Thymus organogenesis

2.1. Third Pharyngeal Pouch and Arch Epithelium and Neural Crest-Derived Mesenchyme

Steps of thymus organogenesis and some of the known genes involved in this process are outlined in Fig. 1. The thymus originates from the third pharyngeal pouch and the third and fourth pharyngeal arches. On embryonic d 10, at this location, endodermal epithelium is situated next to neural crest-derived mesenchymal cells. Several studies have shown that mesenchyme plays a critical role for thymus organogenesis and function (39-42). Mesenchymal-epithelial interactions are essential for thymus morphogenesis (e.g., capsule formation, lobulation). The role of the mesenchyme can be substituted in vitro by epidermal growth factor (EGF) or transforming growth factor-a (TGF-a) (40). Pax3 plays a role in the migration of neural crest-derived mesenchyme toward the thymus (43).

Following positioning of the thymus anlage, endodermal epithelium buds and grows to form a more circular structure. According to classical models of thymus organogenesis, rapid circumferential growth of ectodermal epithelium, derived from the ectodermal cervical vesicle, occurs close to the endodermal pouch at this stage. These ectodermal cells supposedly surround the endodermal tissue with a later annotation of the endodermal part to form the inner, medullary, epithelium, and the ectodermal cells to build the outer, cortical, epithelium. Current models of thymus organogenesis have abandoned an involvement of ectoderm (e.g., see refs. 35 and 44).

Patterning and further differentiation of the thymus take place beginning on d 13 of embryonic development, and these steps involve lobulation, segmentation, and formation of medulla-cortex architecture. Medulla-cortex architecture may be influenced by colonization of pro-T cells, a process termed "cross-talk" between thymic epithelium and thymocytes (18,45,46). The term "cross-talk" is more commonly used for mutual interactions of intracellular signaling pathways, and has remained an ill-defined phenomenon pointing vaguely at thymocyte-stroma interactions.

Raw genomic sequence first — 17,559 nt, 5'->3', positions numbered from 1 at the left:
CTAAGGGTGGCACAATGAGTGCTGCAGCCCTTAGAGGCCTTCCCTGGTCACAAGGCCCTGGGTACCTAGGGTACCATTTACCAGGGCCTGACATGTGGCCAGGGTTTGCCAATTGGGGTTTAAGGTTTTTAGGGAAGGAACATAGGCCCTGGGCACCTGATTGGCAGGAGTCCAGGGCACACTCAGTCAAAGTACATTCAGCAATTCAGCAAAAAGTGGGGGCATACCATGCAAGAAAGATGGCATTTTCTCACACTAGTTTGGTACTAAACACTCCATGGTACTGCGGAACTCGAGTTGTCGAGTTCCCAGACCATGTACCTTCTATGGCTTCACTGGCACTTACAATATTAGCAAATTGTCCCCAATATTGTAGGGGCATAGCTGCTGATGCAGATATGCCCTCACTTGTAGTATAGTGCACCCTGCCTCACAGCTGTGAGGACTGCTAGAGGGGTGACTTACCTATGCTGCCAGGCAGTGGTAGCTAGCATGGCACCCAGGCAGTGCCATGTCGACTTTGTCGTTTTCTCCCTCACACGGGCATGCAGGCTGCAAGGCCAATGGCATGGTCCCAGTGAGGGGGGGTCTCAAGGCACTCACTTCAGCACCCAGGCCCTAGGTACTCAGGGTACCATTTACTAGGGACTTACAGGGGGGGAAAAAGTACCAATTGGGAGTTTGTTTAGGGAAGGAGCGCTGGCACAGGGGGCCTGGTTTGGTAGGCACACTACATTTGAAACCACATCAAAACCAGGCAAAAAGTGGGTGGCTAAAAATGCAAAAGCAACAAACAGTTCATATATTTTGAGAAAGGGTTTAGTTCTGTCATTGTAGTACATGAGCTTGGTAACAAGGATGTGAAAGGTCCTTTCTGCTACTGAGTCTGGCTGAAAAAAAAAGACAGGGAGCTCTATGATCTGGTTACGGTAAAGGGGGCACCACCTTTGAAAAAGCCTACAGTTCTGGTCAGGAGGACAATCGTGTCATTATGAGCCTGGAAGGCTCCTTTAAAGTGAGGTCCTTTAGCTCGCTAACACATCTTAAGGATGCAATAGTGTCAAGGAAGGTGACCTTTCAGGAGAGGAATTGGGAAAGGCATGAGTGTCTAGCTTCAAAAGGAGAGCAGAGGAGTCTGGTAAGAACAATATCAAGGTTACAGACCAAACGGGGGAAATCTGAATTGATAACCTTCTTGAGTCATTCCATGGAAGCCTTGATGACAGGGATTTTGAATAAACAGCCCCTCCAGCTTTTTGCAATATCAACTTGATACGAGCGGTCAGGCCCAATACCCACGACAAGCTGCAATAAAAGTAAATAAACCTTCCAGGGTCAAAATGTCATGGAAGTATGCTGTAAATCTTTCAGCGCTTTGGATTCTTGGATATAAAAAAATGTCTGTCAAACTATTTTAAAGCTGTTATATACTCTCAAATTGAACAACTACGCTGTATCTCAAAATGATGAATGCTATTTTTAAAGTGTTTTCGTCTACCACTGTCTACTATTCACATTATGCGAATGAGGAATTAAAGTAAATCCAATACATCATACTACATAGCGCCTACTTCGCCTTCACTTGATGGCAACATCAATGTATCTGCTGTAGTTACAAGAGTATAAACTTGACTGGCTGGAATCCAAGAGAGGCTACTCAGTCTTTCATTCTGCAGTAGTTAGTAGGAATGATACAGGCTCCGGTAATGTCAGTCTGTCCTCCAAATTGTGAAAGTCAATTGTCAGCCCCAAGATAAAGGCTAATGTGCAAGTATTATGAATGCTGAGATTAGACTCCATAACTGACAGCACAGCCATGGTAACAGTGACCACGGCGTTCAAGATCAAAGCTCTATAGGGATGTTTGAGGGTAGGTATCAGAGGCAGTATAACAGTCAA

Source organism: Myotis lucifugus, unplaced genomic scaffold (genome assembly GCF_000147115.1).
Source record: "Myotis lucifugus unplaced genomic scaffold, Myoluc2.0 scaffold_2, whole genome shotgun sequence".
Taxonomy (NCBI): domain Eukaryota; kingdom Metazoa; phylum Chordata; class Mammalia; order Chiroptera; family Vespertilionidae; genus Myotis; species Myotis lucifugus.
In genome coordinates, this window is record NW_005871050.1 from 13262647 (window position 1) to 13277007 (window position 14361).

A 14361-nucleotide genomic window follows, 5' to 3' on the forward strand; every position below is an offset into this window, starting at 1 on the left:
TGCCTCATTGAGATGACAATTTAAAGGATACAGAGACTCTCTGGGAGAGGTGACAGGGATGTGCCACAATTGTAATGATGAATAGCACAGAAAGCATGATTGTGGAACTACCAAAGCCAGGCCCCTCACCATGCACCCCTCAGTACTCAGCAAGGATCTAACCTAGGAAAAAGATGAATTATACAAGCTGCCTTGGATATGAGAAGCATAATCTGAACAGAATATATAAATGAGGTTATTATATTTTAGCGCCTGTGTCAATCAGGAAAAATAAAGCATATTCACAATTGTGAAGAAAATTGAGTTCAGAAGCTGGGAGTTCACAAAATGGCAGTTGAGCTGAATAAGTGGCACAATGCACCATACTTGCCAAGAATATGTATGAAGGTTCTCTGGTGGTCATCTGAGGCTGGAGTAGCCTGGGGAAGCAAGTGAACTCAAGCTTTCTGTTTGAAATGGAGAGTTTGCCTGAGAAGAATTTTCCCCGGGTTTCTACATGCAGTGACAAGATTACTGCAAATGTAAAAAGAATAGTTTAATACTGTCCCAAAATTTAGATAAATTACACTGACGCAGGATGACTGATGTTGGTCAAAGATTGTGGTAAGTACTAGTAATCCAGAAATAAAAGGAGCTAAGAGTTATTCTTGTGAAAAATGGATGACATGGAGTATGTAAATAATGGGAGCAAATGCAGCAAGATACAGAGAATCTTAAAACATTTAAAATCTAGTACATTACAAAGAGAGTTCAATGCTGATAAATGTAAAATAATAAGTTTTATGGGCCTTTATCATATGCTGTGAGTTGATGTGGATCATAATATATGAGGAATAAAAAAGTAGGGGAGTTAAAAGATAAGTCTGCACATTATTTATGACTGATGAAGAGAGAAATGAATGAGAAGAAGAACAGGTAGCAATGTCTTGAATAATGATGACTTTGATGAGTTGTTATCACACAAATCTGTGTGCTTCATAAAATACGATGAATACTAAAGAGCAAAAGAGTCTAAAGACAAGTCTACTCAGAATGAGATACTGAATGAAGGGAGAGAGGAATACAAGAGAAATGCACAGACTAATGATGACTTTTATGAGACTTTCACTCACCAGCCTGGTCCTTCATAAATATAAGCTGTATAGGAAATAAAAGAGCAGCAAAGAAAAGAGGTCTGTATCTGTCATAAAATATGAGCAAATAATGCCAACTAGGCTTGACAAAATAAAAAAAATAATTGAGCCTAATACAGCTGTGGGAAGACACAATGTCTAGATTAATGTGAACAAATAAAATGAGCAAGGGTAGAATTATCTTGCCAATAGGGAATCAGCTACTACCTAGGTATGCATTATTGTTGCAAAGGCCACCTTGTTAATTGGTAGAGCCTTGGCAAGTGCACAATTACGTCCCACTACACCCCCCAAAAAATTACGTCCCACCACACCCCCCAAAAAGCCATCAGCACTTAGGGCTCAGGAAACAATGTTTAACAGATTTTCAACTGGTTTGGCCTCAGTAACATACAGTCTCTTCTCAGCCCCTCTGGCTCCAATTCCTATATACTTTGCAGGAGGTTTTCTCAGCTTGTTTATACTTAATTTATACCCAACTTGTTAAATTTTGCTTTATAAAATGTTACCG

Fig. 1. Thymus organogenesis. (A) Stages of thymus development are depicted schematically closely based on the model proposed by Manley (35). (B) Genes likely to play a role in thymus organogenesis are shown without close timing to the stages shown in A. (C) The exact role of thymus epithelial stem/progenitor cells in thymus organogenesis is not known, but such cells can definitively contribute to medulla-cortex organization and thus to patterning.

outgrowth

Stem cell involvement ?

patterning & differentiation

{morphogenesis) --> medulla cortc\ organization

u - mese nchy in-de pendent

- substituted by EGF or TGF-a & mat ri gel com act-de pendent & con tac t-independent signals are required

Stem cell involvement ?

2.2. Genes Involved in Thymus Organogenesis

Mutations impinging on pharyngeal arch and pouch development abrogate or perturb thymus development. For instance, third pouch development is abrogated in Tbxl-deficient mice (15,16), and null mutations in the eyes absent gene 1 (Eyal) result in morphogenetic defects in thymus, parathyroid, and thyroid development (47). Neural crest migration is controlled by Pax3.

Transcription factors of the hox family are key molecules in the direction of the development of pharyngeal arch-derived organs (i.e., thymus, parathyroid gland, ultimobranchial body). A key gene is Hoxa3 (48), which is expressed in endodermal cells in the third pouch. Hoxa3 appears to be positioned "upstream" of Paxl (49-51) and Pax9 (44,52), both of which are also critical for thymus development, ventral migration of the two lobes, or thy-mocyte development.

The transcription factor Foxnl (12) is essential for the development of the thymic epithelium at the stage of the thymus anlage past the initial induction and outgrowth. Foxn1, allelic with the nude gene, continues to be expressed in both cortical and medullary epithelium during adult life (13), but the functional significance of this expression is not known. The block in thymus development in nude mice places the Foxn1 gene between Hoxa3 and Pax9 (44). Bleul and Boehm identified several target genes of Foxn1 (53), and have proposed that misguided chemokine expression may contribute to the lack of pro-T cell homing to the nude thymus (54). An identification of those target genes of the Foxn1 gene that direct thymus development may be the key to deepen the understanding of thymus epithelial differentiation. For a detailed discussion of other genes involved in thymus organogenesis, see the review by Manley (35).

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